What´s caviar


Caviar – that mysterious delicacy one hears about the wealthy enjoying. Couple it with fine champagne and a ride in the French countryside in a Rolls Royce, and you have the epitome of indulgence. However, caviar is not simply for the rich and famous, but can be enjoyed by those of us who have yet to reach that elite status as well.


First, what is caviar?

Caviar is the completely ripe egg masses (or roe), taken from the female, of a few specific varieties of fish. This roe is then processed and salted. Experts look for caviar that is fine grained and shiny. Caviar most often comes from sturgeon fish. Black caviar, from the sturgeon from the Caspian Sea is one of the more commonly found types. However, caviar obtained from Beluga sturgeon (Beluga caviar), Russian sturgeon (Ossetra caviar), or Stellate sturgeon (Sevruga caviar) are other varieties found in the marketplace. Recently, less costly varieties of caviar can now be found as well. These varieties are from alternate fish species including the North American salmon, as well as the more abundantly found whitefish and even trout.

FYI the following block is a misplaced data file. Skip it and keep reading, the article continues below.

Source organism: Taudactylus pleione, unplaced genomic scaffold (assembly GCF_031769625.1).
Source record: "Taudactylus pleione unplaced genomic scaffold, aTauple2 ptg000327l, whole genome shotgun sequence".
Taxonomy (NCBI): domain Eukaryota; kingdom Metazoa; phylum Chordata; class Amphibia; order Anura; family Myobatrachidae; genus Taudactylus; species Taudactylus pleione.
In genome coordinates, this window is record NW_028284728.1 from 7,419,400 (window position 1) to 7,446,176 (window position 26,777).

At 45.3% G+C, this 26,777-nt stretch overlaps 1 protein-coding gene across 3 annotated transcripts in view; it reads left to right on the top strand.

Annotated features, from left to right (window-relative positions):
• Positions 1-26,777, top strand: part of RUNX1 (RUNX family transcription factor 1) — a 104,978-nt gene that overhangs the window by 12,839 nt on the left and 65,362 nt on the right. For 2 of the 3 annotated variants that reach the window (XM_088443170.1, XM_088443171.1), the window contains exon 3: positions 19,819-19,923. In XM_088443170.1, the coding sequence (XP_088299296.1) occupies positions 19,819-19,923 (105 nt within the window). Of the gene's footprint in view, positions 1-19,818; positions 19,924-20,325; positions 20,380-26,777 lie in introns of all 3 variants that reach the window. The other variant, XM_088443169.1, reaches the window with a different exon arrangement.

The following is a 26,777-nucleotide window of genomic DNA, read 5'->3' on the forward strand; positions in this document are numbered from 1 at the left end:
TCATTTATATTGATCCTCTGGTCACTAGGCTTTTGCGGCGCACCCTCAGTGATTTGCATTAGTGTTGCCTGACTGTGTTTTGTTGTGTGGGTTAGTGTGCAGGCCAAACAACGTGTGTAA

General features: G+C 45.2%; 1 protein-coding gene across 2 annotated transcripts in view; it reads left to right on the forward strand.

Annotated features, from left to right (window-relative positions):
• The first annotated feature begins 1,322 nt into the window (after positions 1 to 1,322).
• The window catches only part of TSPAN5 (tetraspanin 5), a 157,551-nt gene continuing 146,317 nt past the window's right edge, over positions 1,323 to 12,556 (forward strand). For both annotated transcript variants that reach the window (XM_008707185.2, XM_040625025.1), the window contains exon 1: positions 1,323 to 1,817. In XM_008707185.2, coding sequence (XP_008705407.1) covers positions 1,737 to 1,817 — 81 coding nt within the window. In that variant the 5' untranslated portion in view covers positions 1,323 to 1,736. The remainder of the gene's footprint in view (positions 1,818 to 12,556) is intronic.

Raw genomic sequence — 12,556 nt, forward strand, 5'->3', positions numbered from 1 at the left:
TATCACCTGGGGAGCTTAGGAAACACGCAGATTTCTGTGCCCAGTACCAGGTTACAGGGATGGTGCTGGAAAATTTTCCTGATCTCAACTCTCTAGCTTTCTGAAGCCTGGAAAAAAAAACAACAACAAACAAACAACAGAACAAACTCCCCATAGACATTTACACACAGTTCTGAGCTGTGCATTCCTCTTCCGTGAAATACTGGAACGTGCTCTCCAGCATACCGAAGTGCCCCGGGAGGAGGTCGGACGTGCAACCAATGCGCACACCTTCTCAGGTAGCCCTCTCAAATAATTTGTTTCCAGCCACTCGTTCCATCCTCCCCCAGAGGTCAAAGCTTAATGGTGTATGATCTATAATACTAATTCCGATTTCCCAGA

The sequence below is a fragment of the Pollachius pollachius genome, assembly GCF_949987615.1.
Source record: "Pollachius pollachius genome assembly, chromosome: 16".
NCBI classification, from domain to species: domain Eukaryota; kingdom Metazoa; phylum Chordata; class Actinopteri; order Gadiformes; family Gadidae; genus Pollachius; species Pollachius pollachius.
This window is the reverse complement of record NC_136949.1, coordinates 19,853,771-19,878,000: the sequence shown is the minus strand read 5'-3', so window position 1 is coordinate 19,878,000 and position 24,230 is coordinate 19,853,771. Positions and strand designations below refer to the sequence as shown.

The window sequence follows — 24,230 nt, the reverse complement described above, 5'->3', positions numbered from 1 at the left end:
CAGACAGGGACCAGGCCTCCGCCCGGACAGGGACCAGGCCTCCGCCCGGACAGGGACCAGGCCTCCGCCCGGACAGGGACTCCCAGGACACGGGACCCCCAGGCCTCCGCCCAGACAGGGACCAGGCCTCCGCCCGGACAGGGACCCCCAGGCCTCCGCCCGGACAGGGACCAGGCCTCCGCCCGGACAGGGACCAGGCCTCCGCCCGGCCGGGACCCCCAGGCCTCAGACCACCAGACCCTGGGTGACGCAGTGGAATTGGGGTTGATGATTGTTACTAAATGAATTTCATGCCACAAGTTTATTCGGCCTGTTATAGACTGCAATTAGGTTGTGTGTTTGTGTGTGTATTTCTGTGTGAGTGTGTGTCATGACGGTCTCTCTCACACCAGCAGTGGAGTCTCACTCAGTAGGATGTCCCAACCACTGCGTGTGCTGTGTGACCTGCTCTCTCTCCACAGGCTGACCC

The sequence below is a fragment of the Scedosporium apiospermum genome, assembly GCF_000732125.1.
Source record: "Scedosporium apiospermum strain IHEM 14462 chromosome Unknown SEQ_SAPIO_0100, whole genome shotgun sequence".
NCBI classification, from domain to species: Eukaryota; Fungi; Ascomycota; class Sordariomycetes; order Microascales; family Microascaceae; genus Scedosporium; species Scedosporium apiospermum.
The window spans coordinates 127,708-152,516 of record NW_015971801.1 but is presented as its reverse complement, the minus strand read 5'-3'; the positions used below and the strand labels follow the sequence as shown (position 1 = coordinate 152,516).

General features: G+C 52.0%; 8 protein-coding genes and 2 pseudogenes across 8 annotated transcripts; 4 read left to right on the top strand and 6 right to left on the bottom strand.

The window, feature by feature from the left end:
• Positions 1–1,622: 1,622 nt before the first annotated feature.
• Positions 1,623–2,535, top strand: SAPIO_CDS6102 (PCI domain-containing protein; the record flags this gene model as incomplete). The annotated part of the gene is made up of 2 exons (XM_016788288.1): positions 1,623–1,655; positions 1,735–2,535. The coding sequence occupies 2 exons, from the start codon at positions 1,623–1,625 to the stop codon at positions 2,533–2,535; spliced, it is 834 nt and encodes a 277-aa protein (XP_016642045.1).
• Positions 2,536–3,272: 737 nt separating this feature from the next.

Where does caviar comes from?

As mentioned, the most commonly consumed Black caviar is from the sturgeon found in the Caspian sea, a land-locked sea bordered by Iran, Russia, Azerbaijan, and Kazakhstan. However, other varieties of sturgeon can be found in a variety of coastal waterways, lakes and rivers, scattered across the Northern Hemisphere. Paddlefish is another sturgeon alternative, for caviar, and can be found in both the United States and Europe. And, as mentioned, the North American salmon, found in Alaska are becoming increasingly popular.





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